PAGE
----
Friday, July 12, 2013

Pacific Rim

In 1975, Jaws became the first "summer blockbuster" - a high-concept film with numerous product tie-ins and promotions that made a fortune, breaking every box office record up to that point in time and remaining the seventh highest-grossing film adjusting for inflation. Like sharks drawn to blood in the water, studio execs began attempting to repeat the success of the summer blockbuster formula and we as a movie-going audience have come to expect as much ever since.

But the summer blockbuster has a bit of a black-eye for those who seek more substance in their entertainment, and with movies like the Transformers films (which were as monumentally profitable as they were critically panned) becoming standard procedure, it's easy to see how. If audiences just want to see a gigantic visual effects circus on screen for two hours, why agonize over the details of character development and engaging dialogue?

It was with these concerns floating around in my head that I sat down to enjoy Pacific Rim, the latest from Guillermo Del Toro. Pacific Rim has all the earmarks of a big, dumb summer blockbuster; it's effectively Godzilla vs. Transformers. But Del Toro has proven he has the directorial skill to make films that are both visually appealing, exciting, and still possessed of substance. If you've seen Pan's Labyrinth or the Hellboy movies you know what I'm talking about. So how does Pacific Rim fare?


I've mentioned before on this blog that we as an audience are pretty desensitized to visual effects by now. They've become so commonplace in our films that we don't experience the breathtaking moments of films like the original Jurassic Park with the same wide-eyed wonder any more. Del Toro knows this pretty well, and while the quality of the visual effects in Pacific Rim was very much par for the course - it's their presentation that marks them as stand-out. Again, the premise is simple: massive monsters (called kaiju, Japanese word for monster) erupt from a fissure deep at the bottom of the ocean to wreak havoc on the world above. In retaliation, the world creates the Jaeger Program - humanoid robots of equal size controlled by two pilots inside who fight the kaiju and protect humanity. Almost immediately after the movie starts we get a taste of the action as the protagonist (Charlie Hunnam) and his co-pilot battle a beast amidst the icy waves just off the coast of Antarctica. But instead of a camera that hustles in and out of the action, spinning madly around as CGI splashes chaotically everywhere - we get to actually see the fight between the two gargantuan foes. Shots are framed to convey the maximum amount of awesome and the near-complete absence of any "shaky-cam" effect was a welcome sight.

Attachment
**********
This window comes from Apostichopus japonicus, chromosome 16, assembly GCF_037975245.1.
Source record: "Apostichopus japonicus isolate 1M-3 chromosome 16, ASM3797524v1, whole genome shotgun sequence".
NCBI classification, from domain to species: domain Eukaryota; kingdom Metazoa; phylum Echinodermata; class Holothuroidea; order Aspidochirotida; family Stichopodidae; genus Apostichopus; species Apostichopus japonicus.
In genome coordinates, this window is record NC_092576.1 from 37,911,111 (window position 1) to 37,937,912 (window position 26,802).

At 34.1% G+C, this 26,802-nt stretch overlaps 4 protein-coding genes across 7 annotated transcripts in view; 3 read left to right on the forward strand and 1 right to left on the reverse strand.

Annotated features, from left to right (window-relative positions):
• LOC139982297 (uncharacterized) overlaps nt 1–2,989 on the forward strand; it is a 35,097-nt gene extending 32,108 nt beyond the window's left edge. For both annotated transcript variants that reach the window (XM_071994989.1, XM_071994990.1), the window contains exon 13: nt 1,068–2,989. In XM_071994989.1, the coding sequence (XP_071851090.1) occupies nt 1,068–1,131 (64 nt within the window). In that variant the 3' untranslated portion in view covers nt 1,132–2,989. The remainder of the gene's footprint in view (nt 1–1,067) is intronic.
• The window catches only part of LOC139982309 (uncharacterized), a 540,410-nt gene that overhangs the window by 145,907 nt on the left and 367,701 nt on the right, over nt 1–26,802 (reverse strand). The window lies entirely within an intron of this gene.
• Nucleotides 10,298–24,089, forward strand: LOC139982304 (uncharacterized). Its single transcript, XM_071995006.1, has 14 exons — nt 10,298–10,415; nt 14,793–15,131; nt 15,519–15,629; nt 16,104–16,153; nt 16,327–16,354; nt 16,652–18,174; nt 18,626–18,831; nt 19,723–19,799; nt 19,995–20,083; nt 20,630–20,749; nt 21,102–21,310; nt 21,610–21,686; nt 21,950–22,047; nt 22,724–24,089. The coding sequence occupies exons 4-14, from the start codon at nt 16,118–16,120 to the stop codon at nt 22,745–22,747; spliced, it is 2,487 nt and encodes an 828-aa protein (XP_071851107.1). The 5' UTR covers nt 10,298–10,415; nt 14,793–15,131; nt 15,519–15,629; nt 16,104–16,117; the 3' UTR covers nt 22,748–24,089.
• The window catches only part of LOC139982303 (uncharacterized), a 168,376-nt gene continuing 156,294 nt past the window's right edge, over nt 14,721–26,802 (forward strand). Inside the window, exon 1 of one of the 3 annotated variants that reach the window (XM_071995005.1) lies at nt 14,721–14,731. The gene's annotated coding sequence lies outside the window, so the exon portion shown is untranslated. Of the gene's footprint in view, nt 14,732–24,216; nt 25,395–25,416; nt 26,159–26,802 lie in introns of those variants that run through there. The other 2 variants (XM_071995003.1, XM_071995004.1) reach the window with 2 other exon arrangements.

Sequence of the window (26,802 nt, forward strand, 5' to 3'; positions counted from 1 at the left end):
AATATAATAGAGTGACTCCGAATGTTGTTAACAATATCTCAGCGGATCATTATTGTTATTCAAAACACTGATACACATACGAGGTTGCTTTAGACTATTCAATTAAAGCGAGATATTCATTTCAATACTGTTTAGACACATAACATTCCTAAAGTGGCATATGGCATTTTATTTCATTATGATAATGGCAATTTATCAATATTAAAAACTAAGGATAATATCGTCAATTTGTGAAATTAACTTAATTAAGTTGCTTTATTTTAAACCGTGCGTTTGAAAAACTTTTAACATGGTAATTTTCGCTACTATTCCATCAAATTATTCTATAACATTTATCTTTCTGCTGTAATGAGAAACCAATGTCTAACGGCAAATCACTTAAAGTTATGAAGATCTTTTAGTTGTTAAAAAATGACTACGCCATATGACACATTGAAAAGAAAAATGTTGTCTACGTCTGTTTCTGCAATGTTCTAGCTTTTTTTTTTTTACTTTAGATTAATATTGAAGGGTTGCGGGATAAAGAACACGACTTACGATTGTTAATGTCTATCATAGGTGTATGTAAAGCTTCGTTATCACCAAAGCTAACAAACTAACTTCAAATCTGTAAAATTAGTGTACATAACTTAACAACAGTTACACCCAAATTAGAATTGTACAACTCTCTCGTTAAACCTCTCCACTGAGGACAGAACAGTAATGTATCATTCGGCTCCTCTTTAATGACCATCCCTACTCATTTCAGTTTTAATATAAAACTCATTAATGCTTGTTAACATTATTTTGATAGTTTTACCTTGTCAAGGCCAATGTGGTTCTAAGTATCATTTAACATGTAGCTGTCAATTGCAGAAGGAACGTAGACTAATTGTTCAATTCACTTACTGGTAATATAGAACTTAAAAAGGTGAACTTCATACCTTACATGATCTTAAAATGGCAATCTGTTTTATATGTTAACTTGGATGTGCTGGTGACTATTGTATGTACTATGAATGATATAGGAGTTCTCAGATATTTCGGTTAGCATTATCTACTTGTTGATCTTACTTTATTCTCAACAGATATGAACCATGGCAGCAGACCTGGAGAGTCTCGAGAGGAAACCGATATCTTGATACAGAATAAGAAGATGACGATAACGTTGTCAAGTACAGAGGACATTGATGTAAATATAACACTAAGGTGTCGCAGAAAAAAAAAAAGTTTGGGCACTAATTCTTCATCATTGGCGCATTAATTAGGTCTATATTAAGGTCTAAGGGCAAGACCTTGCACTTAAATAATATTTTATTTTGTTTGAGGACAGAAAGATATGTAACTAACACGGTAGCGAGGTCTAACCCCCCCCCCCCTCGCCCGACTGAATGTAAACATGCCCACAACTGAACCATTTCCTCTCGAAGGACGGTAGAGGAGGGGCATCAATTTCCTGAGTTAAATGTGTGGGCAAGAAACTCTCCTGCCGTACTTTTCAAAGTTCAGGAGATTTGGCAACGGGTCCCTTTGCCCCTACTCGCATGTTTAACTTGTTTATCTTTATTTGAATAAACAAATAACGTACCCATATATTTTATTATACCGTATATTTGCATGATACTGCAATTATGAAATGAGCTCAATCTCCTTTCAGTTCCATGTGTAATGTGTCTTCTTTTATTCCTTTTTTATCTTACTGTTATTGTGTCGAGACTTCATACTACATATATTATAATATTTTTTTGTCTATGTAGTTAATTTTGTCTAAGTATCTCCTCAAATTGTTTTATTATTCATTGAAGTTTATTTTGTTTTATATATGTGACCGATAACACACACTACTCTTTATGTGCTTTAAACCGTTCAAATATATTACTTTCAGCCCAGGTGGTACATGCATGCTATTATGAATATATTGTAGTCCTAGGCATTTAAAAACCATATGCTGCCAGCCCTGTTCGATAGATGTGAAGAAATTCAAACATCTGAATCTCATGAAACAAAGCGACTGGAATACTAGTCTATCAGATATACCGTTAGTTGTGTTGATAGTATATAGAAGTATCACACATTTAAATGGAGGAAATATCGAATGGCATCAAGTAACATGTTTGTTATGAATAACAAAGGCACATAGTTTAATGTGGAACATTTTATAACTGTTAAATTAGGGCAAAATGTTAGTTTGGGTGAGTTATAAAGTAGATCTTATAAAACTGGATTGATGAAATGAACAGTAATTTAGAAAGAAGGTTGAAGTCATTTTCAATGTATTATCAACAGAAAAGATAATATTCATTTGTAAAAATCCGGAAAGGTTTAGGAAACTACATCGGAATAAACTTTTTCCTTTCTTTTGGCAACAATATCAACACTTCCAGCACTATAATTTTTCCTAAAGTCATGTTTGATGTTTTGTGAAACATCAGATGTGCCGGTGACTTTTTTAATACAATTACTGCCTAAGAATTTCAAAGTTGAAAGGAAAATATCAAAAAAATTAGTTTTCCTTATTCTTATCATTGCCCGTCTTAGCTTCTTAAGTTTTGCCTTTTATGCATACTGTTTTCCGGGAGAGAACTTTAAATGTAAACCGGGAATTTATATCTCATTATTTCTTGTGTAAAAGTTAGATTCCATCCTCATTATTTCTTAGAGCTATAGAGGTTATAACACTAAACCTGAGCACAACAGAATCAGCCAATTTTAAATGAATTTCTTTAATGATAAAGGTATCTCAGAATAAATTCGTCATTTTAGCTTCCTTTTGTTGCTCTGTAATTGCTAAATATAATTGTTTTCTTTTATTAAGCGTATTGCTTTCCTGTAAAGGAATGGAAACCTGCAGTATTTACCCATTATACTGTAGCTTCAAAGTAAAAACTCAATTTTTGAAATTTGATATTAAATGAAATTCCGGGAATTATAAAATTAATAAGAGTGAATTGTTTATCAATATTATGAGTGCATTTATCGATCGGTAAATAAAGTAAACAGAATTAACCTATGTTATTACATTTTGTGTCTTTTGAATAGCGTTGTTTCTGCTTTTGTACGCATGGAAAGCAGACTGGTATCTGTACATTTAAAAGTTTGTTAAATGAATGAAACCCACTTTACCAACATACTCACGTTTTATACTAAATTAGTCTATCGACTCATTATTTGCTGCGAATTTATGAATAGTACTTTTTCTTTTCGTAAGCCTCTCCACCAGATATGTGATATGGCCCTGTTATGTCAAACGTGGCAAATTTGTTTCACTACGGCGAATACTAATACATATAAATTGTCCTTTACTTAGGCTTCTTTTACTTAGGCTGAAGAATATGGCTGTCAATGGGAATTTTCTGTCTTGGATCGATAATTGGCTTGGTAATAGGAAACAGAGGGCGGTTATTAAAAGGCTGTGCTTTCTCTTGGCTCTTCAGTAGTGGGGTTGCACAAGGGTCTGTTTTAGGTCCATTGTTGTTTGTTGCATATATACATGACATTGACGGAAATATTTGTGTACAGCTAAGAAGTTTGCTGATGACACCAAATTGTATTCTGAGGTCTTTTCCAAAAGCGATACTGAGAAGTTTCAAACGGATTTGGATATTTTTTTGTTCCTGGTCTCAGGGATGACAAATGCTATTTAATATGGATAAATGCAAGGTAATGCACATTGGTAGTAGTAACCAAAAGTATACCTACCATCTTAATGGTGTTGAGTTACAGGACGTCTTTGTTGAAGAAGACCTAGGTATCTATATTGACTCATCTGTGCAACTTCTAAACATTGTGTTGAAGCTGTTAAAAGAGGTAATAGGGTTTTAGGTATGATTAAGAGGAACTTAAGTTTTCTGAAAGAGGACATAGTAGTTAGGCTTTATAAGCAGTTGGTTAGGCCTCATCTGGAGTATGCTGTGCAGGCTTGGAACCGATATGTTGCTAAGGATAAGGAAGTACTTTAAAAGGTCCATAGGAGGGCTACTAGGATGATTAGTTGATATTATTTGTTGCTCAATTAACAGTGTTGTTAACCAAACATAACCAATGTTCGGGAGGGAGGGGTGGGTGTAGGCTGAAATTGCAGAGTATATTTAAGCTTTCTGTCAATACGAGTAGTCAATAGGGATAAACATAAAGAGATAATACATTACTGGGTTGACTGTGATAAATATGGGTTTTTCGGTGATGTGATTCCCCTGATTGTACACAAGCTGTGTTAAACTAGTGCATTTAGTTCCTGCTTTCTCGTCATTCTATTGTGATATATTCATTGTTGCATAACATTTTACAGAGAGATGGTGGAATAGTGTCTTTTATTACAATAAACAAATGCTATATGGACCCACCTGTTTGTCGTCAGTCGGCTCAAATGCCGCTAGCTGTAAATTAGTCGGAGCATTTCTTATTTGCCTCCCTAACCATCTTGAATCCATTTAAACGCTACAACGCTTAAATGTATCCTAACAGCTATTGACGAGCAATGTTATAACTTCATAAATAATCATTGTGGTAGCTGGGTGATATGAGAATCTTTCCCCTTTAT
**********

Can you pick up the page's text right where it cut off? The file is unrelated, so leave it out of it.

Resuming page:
In films like Transformers and even this year's mildly underwhelming Man of Steel - the action is so frenetic and speedy that I often feel completely removed from it; I know that there's some fighting going on, but I can't tell who's winning or what's actually happening in the fight apart from the fact that an entire metropolitan area is being laid to waste. And don't get me wrong, Pacific Rim has real estate reduction to equal or rival those films. But the difference is that there's a definite coordination, a choreography even, to these sky-high slug-fests that makes them a genuine joy to watch. You can tell when one of the kaiju is overwhelming its opponent, and you cringe and curse as you watch it gain the upper hand. On the flipside, you can surmise when one of the jaegers is about to bring the pain with a massive finishing move, and your adrenaline rises just in time to see the heroes seize the moment with a perfect strike.

But all of that can easily be negated without at least a modicum of character development and involvement. Pacific Rim's writing and characters are not without flaw (I'll discuss that in the next section), but there's definitely enough here to latch onto. Being a summer blockbuster of this kind, the movie has a handful of "archetypes" it has to supply. For example, you need a wise and cautious leader who commands respect but isn't just another hard-ass. Idris Elba fills this role as Commanding Officer Pentecost, and while he never says these words, Elba pulls off the role with just enough "I'm-getting-too-old-for-this-sh*t" to make it work. At the lead of these kinds of movies, you often have a young and overly confident soldier. You know the type: the guy who flings the rule book out the window and takes the kinds of damn fool chances that will get us all killed. Charlie Hunnam's Raleigh Becket is that character, and while Hunnam's performance leaves a bit to be desired - the campy beats of his character are what really matter. Opposite him is Mako Mori  (Rinko Kikuchi), whose dream of being a jaeger pilot comes to fruition alongside some tastefully restrained sexual tension with Hunnam's character.